MIAMI — What do a professor from Los Angeles, an attorney from Milwaukee, and a secretary from Coconut Grove have in common?

They are all part of a growing chorus of Jewish adults across North America who rave about what they consider to be the hottest commodity in adult Jewish learning today.

That commodity, known as the Jewish Learning Institute (or JLI), provides college-level seminars that cover a broad swath of the millennia-old corpus of Jewish scholarship. In it participants from a diverse range of Jewish backgrounds are offered topics like history, philosophy, laws, lifecycle and mysticism.


Join thousands of men and women who will inaugurate the Jewish Learning Institute’s fourth semester by delving into “Kabbalah Rythms: A Spiritual Roadmap to Higher Living.”

Kabbalah is an ancient Jewish wisdom that explains the laws of spiritual energy and its link to the material. The eight-week course, beginning country-wide starting January 20th, will present both research and analysis of traditional Jewish sources and will facilitate intensive discussion with expert instructors and peers.

Class topics include:

Introduction to Kabbalah
The quest for meaning and purpose in life
Transcending the limits of the human mind
Providence: Is it really "meant to be"?
Discovering the patterns of creation
The mysteries of personality: Uncovering hidden good
Heaven on earth: Revealing your role as a partner in creation.
To find a location near you and to register please click here.

JLI’s instructors say they strive to make the toughest Talmudic formulae accessible even to someone with little prior background in Jewish learning.

Currently offered in 65 cities across North America, the semester-long courses are considered unique both in the way they impart the accumulated knowledge of 3,000 years and in their life-skills applications.

Seminars are developed by anticipating students’ need for knowledge instead of artificial needs “imposed” by the subject material, organizers say.

“We try to project from the student outward,” says Rabbi Yisroel Rice, Chair of the JLI Editorial Board. “We are dealing with a highly sophisticated audience who are accustomed to academic rigor and cannot be satisfied by rote consumption of advanced concepts.

“We aim to give our participants intelectual ‘ownership’ of the material in a manner that makes it uniquely theirs,” Rice says.

In addition, according to JLI officials, high on the adult learner's personal-need list is the quest to attach personal relevance and application to the academic material.

“In many disciplines intellectual pursuit and ‘real life’ skills are mutually exclusive of one another,” says Rabbi Efraim Mintz, JLI’s founding director. “We help our students discover the connection between the two endeavors.”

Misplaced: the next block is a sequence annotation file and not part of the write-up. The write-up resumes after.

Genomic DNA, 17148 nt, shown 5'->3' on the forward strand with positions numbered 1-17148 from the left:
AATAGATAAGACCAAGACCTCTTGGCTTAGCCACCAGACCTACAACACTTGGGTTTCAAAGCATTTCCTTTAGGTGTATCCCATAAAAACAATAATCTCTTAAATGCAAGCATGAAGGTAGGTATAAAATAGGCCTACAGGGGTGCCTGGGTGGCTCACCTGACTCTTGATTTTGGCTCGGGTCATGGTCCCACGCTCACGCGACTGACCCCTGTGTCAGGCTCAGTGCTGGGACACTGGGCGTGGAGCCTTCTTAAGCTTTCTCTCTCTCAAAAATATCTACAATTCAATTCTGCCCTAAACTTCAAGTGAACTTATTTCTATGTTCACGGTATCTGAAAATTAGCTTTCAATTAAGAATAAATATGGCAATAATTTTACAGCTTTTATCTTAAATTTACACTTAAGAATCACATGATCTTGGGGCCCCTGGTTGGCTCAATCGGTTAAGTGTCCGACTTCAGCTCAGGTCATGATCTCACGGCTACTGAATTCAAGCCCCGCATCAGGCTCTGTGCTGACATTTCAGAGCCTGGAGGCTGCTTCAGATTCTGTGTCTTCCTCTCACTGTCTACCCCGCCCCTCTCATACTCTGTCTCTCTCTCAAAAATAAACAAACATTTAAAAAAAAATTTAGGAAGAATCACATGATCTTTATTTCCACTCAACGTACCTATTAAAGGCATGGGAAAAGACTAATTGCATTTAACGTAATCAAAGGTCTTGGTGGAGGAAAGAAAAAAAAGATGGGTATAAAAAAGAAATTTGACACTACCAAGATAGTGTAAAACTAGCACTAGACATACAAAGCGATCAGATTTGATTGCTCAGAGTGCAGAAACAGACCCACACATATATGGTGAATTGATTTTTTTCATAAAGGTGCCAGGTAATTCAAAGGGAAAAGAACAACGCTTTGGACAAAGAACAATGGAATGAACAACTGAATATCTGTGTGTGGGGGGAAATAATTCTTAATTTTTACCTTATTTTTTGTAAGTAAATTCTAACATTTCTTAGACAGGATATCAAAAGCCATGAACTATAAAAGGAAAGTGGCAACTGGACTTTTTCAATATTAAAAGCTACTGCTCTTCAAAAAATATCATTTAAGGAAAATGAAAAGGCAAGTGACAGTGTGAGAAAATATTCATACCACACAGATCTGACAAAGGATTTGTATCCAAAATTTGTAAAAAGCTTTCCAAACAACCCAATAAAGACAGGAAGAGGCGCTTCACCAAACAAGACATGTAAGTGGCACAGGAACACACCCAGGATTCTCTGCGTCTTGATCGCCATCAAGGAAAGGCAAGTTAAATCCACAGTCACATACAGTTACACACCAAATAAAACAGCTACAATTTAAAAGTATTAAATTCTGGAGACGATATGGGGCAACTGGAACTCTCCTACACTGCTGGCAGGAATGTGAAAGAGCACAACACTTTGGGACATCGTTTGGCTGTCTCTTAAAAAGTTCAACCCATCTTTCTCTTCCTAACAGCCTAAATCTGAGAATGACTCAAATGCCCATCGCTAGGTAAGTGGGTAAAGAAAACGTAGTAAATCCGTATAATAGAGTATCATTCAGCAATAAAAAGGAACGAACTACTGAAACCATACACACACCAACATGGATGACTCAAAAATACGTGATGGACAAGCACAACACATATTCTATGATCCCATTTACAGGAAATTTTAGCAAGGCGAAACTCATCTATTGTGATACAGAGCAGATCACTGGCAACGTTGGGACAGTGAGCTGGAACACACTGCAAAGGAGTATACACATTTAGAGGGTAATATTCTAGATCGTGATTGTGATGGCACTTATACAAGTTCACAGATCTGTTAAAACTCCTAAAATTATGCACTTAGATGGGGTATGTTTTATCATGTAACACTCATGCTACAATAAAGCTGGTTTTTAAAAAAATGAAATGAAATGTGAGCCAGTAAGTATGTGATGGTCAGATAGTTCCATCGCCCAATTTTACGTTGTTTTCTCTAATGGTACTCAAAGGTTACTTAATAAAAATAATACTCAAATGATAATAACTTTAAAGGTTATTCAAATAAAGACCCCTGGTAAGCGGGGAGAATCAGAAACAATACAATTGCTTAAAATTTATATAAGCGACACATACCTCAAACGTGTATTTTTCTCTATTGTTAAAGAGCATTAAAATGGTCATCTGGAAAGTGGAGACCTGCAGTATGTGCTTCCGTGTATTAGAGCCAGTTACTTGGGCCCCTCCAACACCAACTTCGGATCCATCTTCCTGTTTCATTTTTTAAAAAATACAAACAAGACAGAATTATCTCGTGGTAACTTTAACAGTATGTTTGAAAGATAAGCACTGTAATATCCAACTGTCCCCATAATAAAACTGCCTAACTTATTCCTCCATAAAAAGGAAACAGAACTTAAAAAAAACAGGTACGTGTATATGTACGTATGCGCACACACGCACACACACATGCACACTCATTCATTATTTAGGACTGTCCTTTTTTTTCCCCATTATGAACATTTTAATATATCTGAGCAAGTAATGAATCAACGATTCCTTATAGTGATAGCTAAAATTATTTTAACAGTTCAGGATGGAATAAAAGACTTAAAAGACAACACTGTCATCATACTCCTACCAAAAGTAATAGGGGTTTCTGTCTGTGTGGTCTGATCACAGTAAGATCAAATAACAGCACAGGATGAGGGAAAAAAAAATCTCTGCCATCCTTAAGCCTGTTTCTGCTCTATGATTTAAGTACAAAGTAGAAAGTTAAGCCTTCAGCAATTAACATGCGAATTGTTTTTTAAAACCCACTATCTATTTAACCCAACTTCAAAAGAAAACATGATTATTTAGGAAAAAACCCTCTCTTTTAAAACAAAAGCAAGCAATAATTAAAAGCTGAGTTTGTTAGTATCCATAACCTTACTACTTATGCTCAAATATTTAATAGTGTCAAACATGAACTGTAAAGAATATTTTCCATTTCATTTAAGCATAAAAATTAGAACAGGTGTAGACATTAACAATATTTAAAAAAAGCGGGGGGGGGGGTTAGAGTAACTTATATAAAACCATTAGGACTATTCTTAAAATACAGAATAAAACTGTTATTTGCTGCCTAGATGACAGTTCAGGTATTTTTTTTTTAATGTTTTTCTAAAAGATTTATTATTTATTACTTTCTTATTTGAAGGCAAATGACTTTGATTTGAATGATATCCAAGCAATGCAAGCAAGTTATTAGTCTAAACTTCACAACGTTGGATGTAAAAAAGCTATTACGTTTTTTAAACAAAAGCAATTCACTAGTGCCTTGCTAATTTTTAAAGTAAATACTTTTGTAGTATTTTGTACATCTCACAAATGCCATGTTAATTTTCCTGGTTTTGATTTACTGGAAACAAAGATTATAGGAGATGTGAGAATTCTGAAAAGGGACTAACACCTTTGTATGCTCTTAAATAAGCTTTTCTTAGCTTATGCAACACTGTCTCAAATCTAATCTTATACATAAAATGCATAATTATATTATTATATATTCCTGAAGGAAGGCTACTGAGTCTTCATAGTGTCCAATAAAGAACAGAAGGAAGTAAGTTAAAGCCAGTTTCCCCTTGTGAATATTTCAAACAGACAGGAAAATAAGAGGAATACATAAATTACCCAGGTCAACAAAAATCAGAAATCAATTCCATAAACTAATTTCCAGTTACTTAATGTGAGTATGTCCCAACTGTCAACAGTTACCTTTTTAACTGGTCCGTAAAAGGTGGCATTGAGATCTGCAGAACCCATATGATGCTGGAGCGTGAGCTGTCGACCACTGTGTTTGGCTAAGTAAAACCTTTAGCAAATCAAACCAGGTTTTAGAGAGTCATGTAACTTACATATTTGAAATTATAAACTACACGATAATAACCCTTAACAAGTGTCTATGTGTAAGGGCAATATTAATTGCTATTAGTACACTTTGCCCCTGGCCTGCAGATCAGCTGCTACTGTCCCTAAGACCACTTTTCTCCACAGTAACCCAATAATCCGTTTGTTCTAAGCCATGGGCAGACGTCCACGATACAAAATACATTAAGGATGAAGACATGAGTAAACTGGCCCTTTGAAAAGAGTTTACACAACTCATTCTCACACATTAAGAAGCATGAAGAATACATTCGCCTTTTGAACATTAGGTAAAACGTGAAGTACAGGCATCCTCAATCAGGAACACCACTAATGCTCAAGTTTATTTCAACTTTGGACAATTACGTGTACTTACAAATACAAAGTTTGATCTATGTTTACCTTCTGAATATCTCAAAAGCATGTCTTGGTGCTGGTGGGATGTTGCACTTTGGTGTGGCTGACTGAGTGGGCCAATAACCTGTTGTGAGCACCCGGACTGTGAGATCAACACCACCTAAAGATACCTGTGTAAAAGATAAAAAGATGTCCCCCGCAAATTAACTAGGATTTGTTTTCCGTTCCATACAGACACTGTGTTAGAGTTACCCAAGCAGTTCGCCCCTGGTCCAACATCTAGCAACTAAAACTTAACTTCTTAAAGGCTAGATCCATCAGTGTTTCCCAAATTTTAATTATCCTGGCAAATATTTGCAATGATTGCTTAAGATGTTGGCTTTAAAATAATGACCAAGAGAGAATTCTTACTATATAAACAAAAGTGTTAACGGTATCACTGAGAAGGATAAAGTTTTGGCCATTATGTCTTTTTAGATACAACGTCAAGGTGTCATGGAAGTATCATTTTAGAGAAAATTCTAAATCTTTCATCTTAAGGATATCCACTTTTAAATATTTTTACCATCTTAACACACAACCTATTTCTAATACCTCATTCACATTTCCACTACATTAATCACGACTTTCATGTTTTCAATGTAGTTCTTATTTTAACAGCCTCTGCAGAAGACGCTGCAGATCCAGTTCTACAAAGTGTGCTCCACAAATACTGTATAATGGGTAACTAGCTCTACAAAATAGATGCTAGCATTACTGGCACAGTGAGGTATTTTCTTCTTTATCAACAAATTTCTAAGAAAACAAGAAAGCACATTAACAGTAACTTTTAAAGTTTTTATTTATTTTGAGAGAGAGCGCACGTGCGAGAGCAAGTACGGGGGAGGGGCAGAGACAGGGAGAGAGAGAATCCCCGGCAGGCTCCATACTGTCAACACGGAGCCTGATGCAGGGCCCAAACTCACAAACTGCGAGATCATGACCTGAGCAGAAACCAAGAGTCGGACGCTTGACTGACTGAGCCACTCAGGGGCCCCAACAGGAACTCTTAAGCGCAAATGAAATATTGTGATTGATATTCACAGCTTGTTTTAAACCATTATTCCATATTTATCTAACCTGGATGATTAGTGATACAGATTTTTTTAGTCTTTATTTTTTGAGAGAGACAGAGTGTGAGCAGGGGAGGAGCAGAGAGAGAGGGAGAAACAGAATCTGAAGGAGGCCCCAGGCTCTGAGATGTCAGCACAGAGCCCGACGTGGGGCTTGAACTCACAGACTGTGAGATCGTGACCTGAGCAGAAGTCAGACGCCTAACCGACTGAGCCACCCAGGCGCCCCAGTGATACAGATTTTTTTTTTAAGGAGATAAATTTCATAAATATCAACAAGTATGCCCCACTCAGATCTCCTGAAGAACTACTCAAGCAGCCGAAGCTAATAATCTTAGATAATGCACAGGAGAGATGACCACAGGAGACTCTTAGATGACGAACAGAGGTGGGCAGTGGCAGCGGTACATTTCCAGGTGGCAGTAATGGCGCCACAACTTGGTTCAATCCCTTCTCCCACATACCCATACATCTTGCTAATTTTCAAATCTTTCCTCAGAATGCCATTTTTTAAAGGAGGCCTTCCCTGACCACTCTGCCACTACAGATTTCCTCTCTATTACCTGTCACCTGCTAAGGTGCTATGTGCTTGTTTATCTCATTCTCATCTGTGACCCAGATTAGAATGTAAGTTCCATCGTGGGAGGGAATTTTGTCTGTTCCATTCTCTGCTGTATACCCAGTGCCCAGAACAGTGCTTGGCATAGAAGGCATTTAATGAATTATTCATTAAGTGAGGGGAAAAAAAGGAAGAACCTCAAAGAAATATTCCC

Rabbi Ronnie Fine, a JLI instructor in Montreal, adds:

“Judaism’s treasures are often imparted in ways that don’t speak to a majority of society,” Fine says. “It looks like a detached compilation of do’s and don’ts. JLI teaches Judaism so that it speaks to ‘me’ on a personal level. This is the key to success in adult Jewish education today and JLI practices this to the utmost.”

JLI staff regularly solicits the professional advice of leaders in cutting-edge adult-learning principles. Professor Andrew Effrat, dean of the School of Education at the University of Massachusetts, Amherst, is one of those leaders. Effrat schooled JLI instructors in teaching techniques that emphasize being less didactic and more interactive. Professor Effrat gives JLI high marks for its continuous quest to be more engaging.

Scholars and instructors refine their teaching techniques and the JLI course material in bi-annual conferences where they analyze and apply the student feedback they regularly solicit during the courses.

Here’s what one critic had to say about the JLI courses:

…[Chabad-Lubavitch] has professionally developed a suite of college-style courses and schooled a select group of rabbis in modern teaching methods. The result is a fast-growing national adult-education network that offers short, reasonably priced, noncredit classes designed to avoid intimidating time-pressed students who know little of their religion or Hebrew and are strangers to the inside of a synagogue.

…There are few other comparable nationally known, adult-enrichment programs.

-- Los Angeles Jewish Journal

In what seems like a collective rave, participants across the continent affirm that these efforts pay off.

“The classes are taught very professionally and the textbooks are amazingly good reading and well-compiled,” says Stephen Vineberg, a real estate developer from Montreal.

Houston management consultant Sandra Block says, “I have so enjoyed [JLI]. I have been challenged, prodded, confused, enlightened - all at once... I hope the JLI will offer parts II, III, IV and more.”

And Gloria Schreiber, an executive secretary from Coconut Creek, Florida, enthuses, “The JLI opened up a whole new world and cleared up many misconceptions and misunderstandings. The lessons instilled an understanding… of the rituals that we perform, making them very clear and special.”

Dr. Rohn Kessler, Graduate Professor of Educational Leadership at Florida Atlantic University’s School of Education and member of the JLI Board, sums it up by saying simply, “The quality of [JLI’s] teaching is superior and the information being disseminated is very thought-provoking and profound.”

The Jewish Learning Institute was created and is run by the Chabad Lubavitch Shluchim Resource Center. Courses to date have included: The Development and Relevance of Jewish Law, The Jewish Life Cycle and Journey of a Nation: The Miracle of Jewish Survival. The semester-long course entitled “Jewish Essentials: A Spiritual Guide to Jewish Life and Living” analyzed 12 fundamental teachings from our holy books and demonstarted how Jewish law encompasses ever facet ofhuman life.

For more information about JLI please visit